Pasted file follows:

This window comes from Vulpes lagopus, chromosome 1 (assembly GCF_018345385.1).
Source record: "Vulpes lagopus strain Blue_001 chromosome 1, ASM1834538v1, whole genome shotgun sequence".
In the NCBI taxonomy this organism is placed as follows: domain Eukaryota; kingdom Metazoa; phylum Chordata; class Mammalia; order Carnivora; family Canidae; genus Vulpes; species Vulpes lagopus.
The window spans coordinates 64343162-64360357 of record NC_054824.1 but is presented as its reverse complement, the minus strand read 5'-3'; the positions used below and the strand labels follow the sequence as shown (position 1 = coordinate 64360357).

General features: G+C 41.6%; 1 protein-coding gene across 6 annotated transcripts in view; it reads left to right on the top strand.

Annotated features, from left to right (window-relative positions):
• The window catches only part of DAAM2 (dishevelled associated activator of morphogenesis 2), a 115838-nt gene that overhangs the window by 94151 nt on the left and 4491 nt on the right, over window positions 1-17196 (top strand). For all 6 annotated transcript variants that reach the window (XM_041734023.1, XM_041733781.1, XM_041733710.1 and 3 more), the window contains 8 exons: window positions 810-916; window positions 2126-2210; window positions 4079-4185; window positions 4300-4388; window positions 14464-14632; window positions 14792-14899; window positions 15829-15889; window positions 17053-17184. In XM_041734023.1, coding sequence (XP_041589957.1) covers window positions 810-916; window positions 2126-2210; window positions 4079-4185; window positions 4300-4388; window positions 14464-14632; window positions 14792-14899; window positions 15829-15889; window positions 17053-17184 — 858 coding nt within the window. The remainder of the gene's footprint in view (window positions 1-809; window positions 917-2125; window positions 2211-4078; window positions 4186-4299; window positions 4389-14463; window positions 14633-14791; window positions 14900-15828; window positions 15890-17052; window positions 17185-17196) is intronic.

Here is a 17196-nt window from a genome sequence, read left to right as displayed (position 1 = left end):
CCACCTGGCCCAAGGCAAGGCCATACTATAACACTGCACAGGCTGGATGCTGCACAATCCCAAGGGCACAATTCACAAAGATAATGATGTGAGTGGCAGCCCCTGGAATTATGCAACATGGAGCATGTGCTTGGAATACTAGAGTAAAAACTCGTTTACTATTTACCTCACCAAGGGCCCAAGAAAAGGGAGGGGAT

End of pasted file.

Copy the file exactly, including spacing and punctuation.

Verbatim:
This window comes from Vulpes lagopus, chromosome 1 (assembly GCF_018345385.1).
Source record: "Vulpes lagopus strain Blue_001 chromosome 1, ASM1834538v1, whole genome shotgun sequence".
In the NCBI taxonomy this organism is placed as follows: domain Eukaryota; kingdom Metazoa; phylum Chordata; class Mammalia; order Carnivora; family Canidae; genus Vulpes; species Vulpes lagopus.
The window spans coordinates 64343162-64360357 of record NC_054824.1 but is presented as its reverse complement, the minus strand read 5'-3'; the positions used below and the strand labels follow the sequence as shown (position 1 = coordinate 64360357).

General features: G+C 41.6%; 1 protein-coding gene across 6 annotated transcripts in view; it reads left to right on the top strand.

Annotated features, from left to right (window-relative positions):
• The window catches only part of DAAM2 (dishevelled associated activator of morphogenesis 2), a 115838-nt gene that overhangs the window by 94151 nt on the left and 4491 nt on the right, over window positions 1-17196 (top strand). For all 6 annotated transcript variants that reach the window (XM_041734023.1, XM_041733781.1, XM_041733710.1 and 3 more), the window contains 8 exons: window positions 810-916; window positions 2126-2210; window positions 4079-4185; window positions 4300-4388; window positions 14464-14632; window positions 14792-14899; window positions 15829-15889; window positions 17053-17184. In XM_041734023.1, coding sequence (XP_041589957.1) covers window positions 810-916; window positions 2126-2210; window positions 4079-4185; window positions 4300-4388; window positions 14464-14632; window positions 14792-14899; window positions 15829-15889; window positions 17053-17184 — 858 coding nt within the window. The remainder of the gene's footprint in view (window positions 1-809; window positions 917-2125; window positions 2211-4078; window positions 4186-4299; window positions 4389-14463; window positions 14633-14791; window positions 14900-15828; window positions 15890-17052; window positions 17185-17196) is intronic.

Here is a 17196-nt window from a genome sequence, read left to right as displayed (position 1 = left end):
CCACCTGGCCCAAGGCAAGGCCATACTATAACACTGCACAGGCTGGATGCTGCACAATCCCAAGGGCACAATTCACAAAGATAATGATGTGAGTGGCAGCCCCTGGAATTATGCAACATGGAGCATGTGCTTGGAATACTAGAGTAAAAACTCGTTTACTATTTACCTCACCAAGGGCCCAAGAAAAGGGAGGGGAT